Assigned Reading: The Wall Fell, and Freedom Sang
(FROM: Human Events)
Lt. Gen. Ion Mihai Pacepa was a former head of espionage service. Here’s an excerpt from a very interesting piece over at Human Events in which he describes his feelings about what happened then, and what is happening now:
Twenty years after the Berlin Wall was torn down by people hungering for freedom, the world looks entirely different. Life on the opposite sides of the Wall, which had meant the difference between day and night, is almost equal. The freedoms of religion, expression and assembly have been restored. The barriers the Communists spent over 70 years erecting between themselves and the rest of the world, as well as between individual people, have been removed. The culture is reviving, and a new generation of intellectuals is developing new national identities for their countries.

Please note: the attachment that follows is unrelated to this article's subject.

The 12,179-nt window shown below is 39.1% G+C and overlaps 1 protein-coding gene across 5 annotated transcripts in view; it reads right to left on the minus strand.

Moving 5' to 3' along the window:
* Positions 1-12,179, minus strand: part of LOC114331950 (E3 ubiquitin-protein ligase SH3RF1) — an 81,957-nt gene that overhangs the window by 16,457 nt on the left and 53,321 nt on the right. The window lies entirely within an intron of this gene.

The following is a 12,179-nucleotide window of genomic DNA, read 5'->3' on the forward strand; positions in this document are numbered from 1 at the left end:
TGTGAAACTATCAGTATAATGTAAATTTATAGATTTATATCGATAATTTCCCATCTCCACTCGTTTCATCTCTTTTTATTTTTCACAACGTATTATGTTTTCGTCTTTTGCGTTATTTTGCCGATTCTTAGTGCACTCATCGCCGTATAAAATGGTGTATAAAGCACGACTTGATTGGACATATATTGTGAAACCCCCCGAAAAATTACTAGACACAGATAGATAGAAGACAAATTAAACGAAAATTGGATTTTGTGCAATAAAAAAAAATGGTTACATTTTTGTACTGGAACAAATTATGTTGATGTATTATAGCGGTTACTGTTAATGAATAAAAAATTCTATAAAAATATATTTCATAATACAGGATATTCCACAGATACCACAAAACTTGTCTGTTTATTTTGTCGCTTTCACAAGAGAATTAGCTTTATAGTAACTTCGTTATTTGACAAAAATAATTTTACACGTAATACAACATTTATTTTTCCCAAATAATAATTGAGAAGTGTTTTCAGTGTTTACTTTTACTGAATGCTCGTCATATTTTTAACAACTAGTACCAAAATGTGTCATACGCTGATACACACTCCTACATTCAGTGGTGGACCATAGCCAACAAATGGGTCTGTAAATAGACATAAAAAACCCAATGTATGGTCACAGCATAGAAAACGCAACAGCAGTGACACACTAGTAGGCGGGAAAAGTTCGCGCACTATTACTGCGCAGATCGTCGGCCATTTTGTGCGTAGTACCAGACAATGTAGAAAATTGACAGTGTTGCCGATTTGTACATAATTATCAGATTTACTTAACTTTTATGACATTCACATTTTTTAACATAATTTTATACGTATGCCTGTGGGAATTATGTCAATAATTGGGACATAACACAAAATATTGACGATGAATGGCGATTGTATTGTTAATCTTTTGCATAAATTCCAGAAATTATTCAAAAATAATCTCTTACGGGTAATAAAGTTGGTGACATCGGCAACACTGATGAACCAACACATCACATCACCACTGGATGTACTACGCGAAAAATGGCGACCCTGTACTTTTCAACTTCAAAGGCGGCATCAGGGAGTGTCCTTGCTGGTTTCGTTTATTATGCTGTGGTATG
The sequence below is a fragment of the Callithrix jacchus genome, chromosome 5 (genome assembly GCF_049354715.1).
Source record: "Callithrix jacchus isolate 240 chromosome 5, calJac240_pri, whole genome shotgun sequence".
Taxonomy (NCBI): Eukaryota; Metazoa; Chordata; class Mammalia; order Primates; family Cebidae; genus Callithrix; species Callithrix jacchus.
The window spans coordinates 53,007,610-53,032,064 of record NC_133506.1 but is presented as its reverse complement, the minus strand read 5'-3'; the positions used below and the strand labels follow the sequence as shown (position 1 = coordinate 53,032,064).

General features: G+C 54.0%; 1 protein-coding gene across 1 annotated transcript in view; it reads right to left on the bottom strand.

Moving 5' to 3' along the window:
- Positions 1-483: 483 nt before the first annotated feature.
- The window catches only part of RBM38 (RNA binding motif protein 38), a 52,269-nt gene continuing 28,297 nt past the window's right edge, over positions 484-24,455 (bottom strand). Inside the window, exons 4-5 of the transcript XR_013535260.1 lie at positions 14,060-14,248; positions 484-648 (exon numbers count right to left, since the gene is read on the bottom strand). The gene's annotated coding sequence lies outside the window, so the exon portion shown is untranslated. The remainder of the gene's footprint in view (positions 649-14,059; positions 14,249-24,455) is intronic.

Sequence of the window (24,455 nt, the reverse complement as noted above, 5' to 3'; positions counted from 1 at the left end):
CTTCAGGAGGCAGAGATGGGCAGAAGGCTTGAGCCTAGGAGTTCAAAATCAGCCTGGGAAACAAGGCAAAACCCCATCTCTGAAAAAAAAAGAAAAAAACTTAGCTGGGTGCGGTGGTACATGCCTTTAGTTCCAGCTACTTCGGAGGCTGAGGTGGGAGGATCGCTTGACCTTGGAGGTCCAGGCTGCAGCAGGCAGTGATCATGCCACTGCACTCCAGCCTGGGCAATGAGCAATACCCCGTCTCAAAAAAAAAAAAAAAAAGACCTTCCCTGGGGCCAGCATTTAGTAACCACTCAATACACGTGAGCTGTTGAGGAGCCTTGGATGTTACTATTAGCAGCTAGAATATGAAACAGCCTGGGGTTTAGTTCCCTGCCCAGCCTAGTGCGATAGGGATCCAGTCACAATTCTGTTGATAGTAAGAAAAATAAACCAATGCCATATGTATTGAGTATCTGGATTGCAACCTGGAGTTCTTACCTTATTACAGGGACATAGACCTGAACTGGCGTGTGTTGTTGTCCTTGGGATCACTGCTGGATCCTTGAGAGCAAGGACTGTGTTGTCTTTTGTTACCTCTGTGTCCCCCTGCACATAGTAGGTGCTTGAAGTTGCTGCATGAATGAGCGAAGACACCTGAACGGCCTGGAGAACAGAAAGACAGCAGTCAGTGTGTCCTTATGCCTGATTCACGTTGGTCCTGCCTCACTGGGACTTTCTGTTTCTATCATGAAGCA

All former Soviet satellites—including my native Romania, once the epitome of tyranny—abandoned their ruinous experiment with Marxism. So did Germany, France, Italy, Great Britain, Greece. All are today strengthening their free market economies, and all are now pursuing various national versions of social and cultural conservatism. Even Russia has begun sailing through the uncharted waters of capitalism.
Alas, the specter of Marx’s populist socialism has now started haunting the United States. According to an April 2009 Rasmussen poll, only 53% of Americans said they preferred capitalism to socialism; 27% were unsure, and 20% preferred socialism.
One of the most popular nightclubs in New York City’s East Village is the KGB Bar. The place is jammed by writers who read from their works praising the meritocracy of Marx’s socialism, under the club’s symbol, the Hammer and Sickle.